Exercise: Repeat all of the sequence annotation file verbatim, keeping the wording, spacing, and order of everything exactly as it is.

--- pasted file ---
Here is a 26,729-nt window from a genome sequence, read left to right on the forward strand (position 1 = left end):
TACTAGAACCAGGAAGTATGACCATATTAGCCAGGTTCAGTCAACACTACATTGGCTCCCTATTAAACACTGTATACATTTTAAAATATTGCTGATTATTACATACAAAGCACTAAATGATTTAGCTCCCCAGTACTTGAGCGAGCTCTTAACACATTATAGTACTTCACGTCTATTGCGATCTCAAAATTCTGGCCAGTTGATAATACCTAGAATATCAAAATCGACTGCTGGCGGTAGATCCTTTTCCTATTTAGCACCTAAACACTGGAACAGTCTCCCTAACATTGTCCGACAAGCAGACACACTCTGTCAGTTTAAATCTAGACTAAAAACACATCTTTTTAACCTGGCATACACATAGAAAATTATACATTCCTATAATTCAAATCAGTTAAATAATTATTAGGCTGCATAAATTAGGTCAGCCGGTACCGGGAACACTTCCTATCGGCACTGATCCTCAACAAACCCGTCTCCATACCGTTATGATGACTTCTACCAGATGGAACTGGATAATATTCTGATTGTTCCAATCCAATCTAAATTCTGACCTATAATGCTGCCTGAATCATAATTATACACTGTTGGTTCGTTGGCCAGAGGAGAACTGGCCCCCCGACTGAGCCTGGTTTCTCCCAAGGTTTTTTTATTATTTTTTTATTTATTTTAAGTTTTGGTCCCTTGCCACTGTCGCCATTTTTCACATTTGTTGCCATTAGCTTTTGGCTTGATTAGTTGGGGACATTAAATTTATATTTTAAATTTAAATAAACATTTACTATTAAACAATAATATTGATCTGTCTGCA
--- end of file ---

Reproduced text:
Here is a 26,729-nt window from a genome sequence, read left to right on the forward strand (position 1 = left end):
TACTAGAACCAGGAAGTATGACCATATTAGCCAGGTTCAGTCAACACTACATTGGCTCCCTATTAAACACTGTATACATTTTAAAATATTGCTGATTATTACATACAAAGCACTAAATGATTTAGCTCCCCAGTACTTGAGCGAGCTCTTAACACATTATAGTACTTCACGTCTATTGCGATCTCAAAATTCTGGCCAGTTGATAATACCTAGAATATCAAAATCGACTGCTGGCGGTAGATCCTTTTCCTATTTAGCACCTAAACACTGGAACAGTCTCCCTAACATTGTCCGACAAGCAGACACACTCTGTCAGTTTAAATCTAGACTAAAAACACATCTTTTTAACCTGGCATACACATAGAAAATTATACATTCCTATAATTCAAATCAGTTAAATAATTATTAGGCTGCATAAATTAGGTCAGCCGGTACCGGGAACACTTCCTATCGGCACTGATCCTCAACAAACCCGTCTCCATACCGTTATGATGACTTCTACCAGATGGAACTGGATAATATTCTGATTGTTCCAATCCAATCTAAATTCTGACCTATAATGCTGCCTGAATCATAATTATACACTGTTGGTTCGTTGGCCAGAGGAGAACTGGCCCCCCGACTGAGCCTGGTTTCTCCCAAGGTTTTTTTATTATTTTTTTATTTATTTTAAGTTTTGGTCCCTTGCCACTGTCGCCATTTTTCACATTTGTTGCCATTAGCTTTTGGCTTGATTAGTTGGGGACATTAAATTTATATTTTAAATTTAAATAAACATTTACTATTAAACAATAATATTGATCTGTCTGCA